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In Tough Times, Restaurants Downsize Lobsters

Frank Bruni,|The New York Times
Wednesday, 3 Sep 2008 | 4:11 AM ET

The 7:30 dinner reservation that you’re always trying and failing to get will become easier pickings this fall, but it may also become a con of a sort. Restaurateurs, like airlines, are overbooking. They can’t afford to lose revenue to no-shows, not in an economy like this.

You’ll notice more special deals, more value meals: happy-hour snacks for under $4; late-night

nibbles for less; Sunday promotions; lunchtime bargains. You’ll see hanger steaks where strip steaks were once ascendant, dwarf lobsters where steroidal crustaceans once reigned.

Luxury items will be scarcer, low-ticket options more ubiquitous. You’ll notice more comfort food and more straightforward food, as many restaurateurs defer to what diners are guaranteed to order, rather than what chefs are flattered to concoct.

And you’ll hear the accents and see the stamp of foreigners, who are claiming an ever greater percentage of restaurant seats, their currencies more valuable than ours. “On Tuesday a year ago the dining room would be full around 7,” said Robert Bohr, the wine director at the Greenwich Village restaurant Cru. “Now the dining room is full at 8:30 or 9.”

That’s when Europeans prefer to dine, and up to 40 percent of Cru’s diners on a given night are foreigners, he said. In 2004, when Cru opened, as few as 15 percent were. “The whole dining atmosphere has changed,” Mr. Bohr said.

In light of that, the restaurant the Modern, in Midtown, began printing prices on its wine list in Euros as well as in dollars this year so tourists did not have to do their own arithmetic to appreciate how good they have it.

As the New York restaurant world enters a characteristically busy fall season, what’s most striking aren’t the flashy openings — in New York there’s always plenty of flash and there remains a good deal of cash — but the strategic adjustments being made by restaurants that aren’t taking their success, or for that matter their survival, for granted.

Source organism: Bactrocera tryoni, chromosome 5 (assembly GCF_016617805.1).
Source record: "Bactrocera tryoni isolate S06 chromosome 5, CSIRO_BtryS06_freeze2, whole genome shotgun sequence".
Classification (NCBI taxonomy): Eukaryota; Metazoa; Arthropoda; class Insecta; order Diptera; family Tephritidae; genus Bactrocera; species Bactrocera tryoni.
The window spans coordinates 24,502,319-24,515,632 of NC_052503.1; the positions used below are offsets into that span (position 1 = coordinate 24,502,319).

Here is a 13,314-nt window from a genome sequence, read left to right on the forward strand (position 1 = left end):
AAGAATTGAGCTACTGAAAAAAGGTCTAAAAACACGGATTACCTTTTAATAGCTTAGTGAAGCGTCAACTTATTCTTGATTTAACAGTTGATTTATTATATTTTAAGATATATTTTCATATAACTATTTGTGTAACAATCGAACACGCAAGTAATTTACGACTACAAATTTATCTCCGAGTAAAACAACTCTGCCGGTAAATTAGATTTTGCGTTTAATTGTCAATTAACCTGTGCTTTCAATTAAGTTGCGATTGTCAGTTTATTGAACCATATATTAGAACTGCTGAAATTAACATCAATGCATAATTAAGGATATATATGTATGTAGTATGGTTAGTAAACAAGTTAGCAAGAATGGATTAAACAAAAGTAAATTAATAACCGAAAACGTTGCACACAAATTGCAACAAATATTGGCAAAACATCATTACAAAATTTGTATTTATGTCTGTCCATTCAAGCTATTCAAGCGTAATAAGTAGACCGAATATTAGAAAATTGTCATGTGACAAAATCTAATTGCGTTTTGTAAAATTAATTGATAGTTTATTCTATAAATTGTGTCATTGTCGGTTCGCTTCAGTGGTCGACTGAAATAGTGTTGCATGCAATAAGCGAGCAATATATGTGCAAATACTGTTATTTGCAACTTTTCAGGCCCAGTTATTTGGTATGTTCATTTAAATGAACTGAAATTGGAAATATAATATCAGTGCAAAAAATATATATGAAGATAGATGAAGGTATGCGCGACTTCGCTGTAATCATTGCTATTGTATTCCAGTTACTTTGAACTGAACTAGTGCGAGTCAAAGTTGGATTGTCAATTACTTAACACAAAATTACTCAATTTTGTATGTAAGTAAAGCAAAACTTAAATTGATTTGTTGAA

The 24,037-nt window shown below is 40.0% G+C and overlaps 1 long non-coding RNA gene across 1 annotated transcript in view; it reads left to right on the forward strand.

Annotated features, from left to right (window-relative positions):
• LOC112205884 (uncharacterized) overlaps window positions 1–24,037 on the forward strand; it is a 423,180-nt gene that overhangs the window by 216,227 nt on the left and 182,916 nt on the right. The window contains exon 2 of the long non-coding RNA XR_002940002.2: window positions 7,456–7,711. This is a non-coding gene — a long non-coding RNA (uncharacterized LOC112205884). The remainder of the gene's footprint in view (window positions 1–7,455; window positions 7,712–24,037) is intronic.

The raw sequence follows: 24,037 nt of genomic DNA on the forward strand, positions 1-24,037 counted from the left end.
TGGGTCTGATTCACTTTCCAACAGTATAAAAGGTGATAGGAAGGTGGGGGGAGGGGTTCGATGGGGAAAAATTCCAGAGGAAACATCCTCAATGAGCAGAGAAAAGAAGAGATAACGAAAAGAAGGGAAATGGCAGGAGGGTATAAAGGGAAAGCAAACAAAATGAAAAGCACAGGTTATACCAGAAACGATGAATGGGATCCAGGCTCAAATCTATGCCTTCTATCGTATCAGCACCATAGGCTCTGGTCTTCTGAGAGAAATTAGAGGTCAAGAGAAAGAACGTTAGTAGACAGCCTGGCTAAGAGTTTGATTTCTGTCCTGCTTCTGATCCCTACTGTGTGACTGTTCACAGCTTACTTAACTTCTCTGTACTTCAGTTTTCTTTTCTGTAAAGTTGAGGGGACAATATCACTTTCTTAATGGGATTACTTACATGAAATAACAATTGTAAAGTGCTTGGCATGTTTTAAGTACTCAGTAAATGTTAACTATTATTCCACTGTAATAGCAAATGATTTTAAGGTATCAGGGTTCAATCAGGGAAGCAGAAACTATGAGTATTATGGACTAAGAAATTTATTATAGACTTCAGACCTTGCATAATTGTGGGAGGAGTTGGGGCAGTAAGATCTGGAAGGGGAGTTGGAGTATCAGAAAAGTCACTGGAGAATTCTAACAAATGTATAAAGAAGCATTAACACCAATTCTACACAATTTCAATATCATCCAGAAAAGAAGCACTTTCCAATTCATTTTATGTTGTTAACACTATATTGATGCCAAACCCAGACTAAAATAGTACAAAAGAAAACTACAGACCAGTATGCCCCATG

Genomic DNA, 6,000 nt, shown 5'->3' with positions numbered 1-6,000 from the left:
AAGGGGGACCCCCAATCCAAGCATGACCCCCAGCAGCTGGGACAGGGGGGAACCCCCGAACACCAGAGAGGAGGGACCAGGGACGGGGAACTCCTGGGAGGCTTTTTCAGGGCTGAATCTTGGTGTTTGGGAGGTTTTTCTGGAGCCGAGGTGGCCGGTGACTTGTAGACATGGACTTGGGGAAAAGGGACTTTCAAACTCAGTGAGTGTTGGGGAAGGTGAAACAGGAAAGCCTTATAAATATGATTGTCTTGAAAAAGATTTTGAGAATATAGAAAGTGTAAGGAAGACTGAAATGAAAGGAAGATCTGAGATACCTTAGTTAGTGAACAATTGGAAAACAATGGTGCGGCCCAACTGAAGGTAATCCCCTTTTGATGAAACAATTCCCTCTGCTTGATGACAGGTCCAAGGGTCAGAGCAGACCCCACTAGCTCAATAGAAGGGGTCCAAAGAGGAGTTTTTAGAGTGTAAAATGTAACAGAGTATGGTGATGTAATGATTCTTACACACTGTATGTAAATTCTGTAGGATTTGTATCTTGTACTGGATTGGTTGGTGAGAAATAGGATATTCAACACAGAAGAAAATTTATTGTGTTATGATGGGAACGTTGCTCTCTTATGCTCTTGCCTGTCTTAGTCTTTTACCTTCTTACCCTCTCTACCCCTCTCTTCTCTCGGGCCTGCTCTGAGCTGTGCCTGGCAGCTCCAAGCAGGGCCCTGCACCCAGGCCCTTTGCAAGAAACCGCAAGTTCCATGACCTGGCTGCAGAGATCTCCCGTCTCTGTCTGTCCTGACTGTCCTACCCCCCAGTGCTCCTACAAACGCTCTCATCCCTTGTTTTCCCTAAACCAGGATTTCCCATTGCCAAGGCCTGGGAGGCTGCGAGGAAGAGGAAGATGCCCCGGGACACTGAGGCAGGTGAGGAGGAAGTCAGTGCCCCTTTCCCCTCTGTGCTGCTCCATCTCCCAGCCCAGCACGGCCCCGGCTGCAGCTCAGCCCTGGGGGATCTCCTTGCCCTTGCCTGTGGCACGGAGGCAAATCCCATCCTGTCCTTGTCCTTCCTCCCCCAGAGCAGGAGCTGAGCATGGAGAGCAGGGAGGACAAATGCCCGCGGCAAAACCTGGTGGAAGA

Make no mistake: Per Se will still be Per Se. Babbo and Balthazar will remain mobbed. And even most of the less vaunted and less wildly popular restaurants out there should muddle along fine for now. Restaurateurs in New York say that they haven’t been hit nearly as hard as their peers in other cities.

Moreover, an economic slowdown and a weak dollar have not prevented prominent restaurateurs like Drew Nieporent and prominent chefs like David Bouley from forging ahead with ambitious projects, some hatched before times got tougher. But in this season’s crop of new restaurants, as in the changes made by old ones, it’s clear that it’s no longer business as usual.

“I wouldn’t be surprised if you saw some places charging you if you went beyond a certain number of bread courses,” said Julie Taras Wallach, an owner of the Lower East Side restaurant Little Giant, referring acerbically to diners who camp out at tables, trying to get as much for as little as possible.

Lump Crab Meat, Not Jumbo

She said she is more conscious than ever of the need to turn tables. Fuel prices have gone up. Food prices have gone up. But since diners are feeling financially strapped, too, the restaurants can’t pass on those increased costs simply by raising menu prices. So they’re deploying other strategies.

“Instead of using morel mushrooms I’ll use shiitake,” said Ralf Kuettel, the chef and owner of Trestle on Tenth, in Chelsea. Most of Trestle on Tenth’s entrees are under $25. To keep prices down, Mr. Kuettel is improvising. “For example,” he said, “the chilled tomato soup with crab meat: I’m not getting jumbo lump crab meat. I’m getting lump crab meat.” It’s half the cost, he said, so he doesn’t have to raise what he charges for the appetizer at dinner — it’s $9.25.

He said that the average check per diner on Thursday, Friday and Saturday nights has declined to $45 from about $55 a year ago. Diners are forgoing bottled water and monitoring the amount, and expense, of the wine they drink.

Other restaurants are trying harder than ever to cast themselves as inexpensive, to put anxious diners at ease. That’s partly what all those menus that divide appetizers into categories — cured meats here, composed dishes there, finger foods over there — are about.

A profusion of items with modest digits attached to them lures diners into the menu, reassuring them that they can navigate it without going broke.

In July the elegant Italian restaurant L’Impero became the slightly less elegant Italian restaurant Convivio — note the name change, which emphasizes casual warmth over imperial grandiosity — and unveiled a menu with a category for snacks from $4 to $6 like rice balls and marinated olives. On top of which, Convivio’s four-course prix fixe, at $59, is $5 less than L’Impero’s was.

While some diners continue to splurge, others are no longer able to, or newly wary. “We used to run a three- to five-pound lobster special,” said Peter Glazier, the principal owner of the Strip House and Michael Jordan’s The Steak House N.Y.C. He was referring to both of those restaurants, where the lobsters were $29 a pound. They still are.

But about a month ago, he said, “we went to a two- to three-pound lobster special” because fewer diners wanted to pay $116 for a lobster, which was what a four-pound one cost.

Strip House is a small chain with establishments in several cities other than New York, and in those cities it recently instituted, for the first time, a bar menu with a hamburger, a steak sandwich, a shrimp cocktail and other less expensive items. He said that doing it in New York isn’t out of the question.